How Much Does Vladimir Putin Love Annoying the West? This Much

Matt Berman
National Journal

We're only on the first day of the 2013 G-8 summit, but Russian President Vladimir Putin has already found a way to make himself the center of attention.

At a Sunday press conference with British Prime Minister David Cameron, Putin referred to the Syrian rebels as "the people who not only kill their enemies, but open up their bodies, eat their intestines in front of the public and cameras." Getting to an international agreement at the G-8 with Putin over Syria was never going to be easy, but already Putin is making it clear that he's not ready to budge.

And this, really, shouldn't be all that surprising. The enigmatic Russian president has been something of an on-again, off-again blister for the U.S. for over a decade. And as just the past week makes clear, the problems go far past organ-eating in Syria.

Take the claim from New England Patriots owner Robert Kraft last Thursday that, in 2005, Putin stole Kraft's Super Bowl ring. According to Kraft, he let Putin try on the ring when they met in St. Petersburg. Putin, apparently, then said the most Putin thing he could've said: "I can kill someone with this ring." After that, Kraft says, Putin pocketed the ring and left surrounded by "three KGB guys." A spokesman for Putin denied Kraft's story, instead saying that the ring was given to the president as a gift.

Or look at Russia's response to the NSA data-collection scandal. First, a spokesman for Putin said that Russia would be willing to consider an appeal for asylum from Edward Snowden, if such an appeal was made. Then, Putin himself suggested that such a program, at least without warrants, shouldn't exist in "civilized society."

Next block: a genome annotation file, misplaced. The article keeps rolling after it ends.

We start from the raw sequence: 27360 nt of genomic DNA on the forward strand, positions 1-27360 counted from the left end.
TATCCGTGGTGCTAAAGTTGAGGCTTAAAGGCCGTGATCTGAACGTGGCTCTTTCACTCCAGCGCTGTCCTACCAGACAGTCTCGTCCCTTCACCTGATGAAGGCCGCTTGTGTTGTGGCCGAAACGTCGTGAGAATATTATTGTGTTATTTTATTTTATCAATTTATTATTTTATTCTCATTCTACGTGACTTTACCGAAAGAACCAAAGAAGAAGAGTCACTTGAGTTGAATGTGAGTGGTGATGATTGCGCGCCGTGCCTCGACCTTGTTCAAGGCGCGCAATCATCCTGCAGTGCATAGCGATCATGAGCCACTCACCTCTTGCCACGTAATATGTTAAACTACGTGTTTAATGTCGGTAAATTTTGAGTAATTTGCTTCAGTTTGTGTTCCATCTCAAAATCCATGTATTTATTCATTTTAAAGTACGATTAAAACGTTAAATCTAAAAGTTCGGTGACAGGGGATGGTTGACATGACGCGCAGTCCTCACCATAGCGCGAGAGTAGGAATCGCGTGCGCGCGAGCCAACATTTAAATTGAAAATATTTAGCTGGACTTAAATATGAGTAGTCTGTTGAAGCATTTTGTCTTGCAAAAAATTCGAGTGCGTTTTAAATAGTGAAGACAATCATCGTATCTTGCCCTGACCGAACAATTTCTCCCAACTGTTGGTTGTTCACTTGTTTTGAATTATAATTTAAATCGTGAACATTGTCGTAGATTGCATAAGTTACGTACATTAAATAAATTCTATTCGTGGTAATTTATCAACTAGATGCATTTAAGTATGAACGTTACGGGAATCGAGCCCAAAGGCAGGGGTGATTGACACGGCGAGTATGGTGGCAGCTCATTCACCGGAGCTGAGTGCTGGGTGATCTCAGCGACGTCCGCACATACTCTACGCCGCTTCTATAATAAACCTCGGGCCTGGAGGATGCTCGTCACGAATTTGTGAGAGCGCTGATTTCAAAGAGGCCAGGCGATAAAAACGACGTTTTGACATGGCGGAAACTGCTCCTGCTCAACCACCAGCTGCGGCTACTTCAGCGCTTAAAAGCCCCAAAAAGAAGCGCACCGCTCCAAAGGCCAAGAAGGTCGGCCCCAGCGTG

And most recently on Monday, Putin turned again to Syria when a Russian Foreign Ministry spokesman said that Russia would "fundamentally" not accept a no-fly zone over the country. Russia's comments on Syria have already pushed other G-8 leaders to public frustration, and President Obama says he plans to use his first face-to-face meeting with Putin in a year this week to try to move Russia to convince Syria's Assad to negotiate an end to the country's conflict. This surely won't be the last we hear from Putin at the G-8.

The thing is, though, it's not always easy to stay mad at Vladimir Putin. It's not just because of his mind-boggling, treasure-hunting PR stunts. Or that, occasionally, he actually helps the U.S.

It's also that, sometimes, he tries to speak English. Which, as Foreign Policy found, happened last Wednesday in support of Russia's bid to host the 2020 World Expo. Take a look, find the soul in his eyes, and let your heart melt.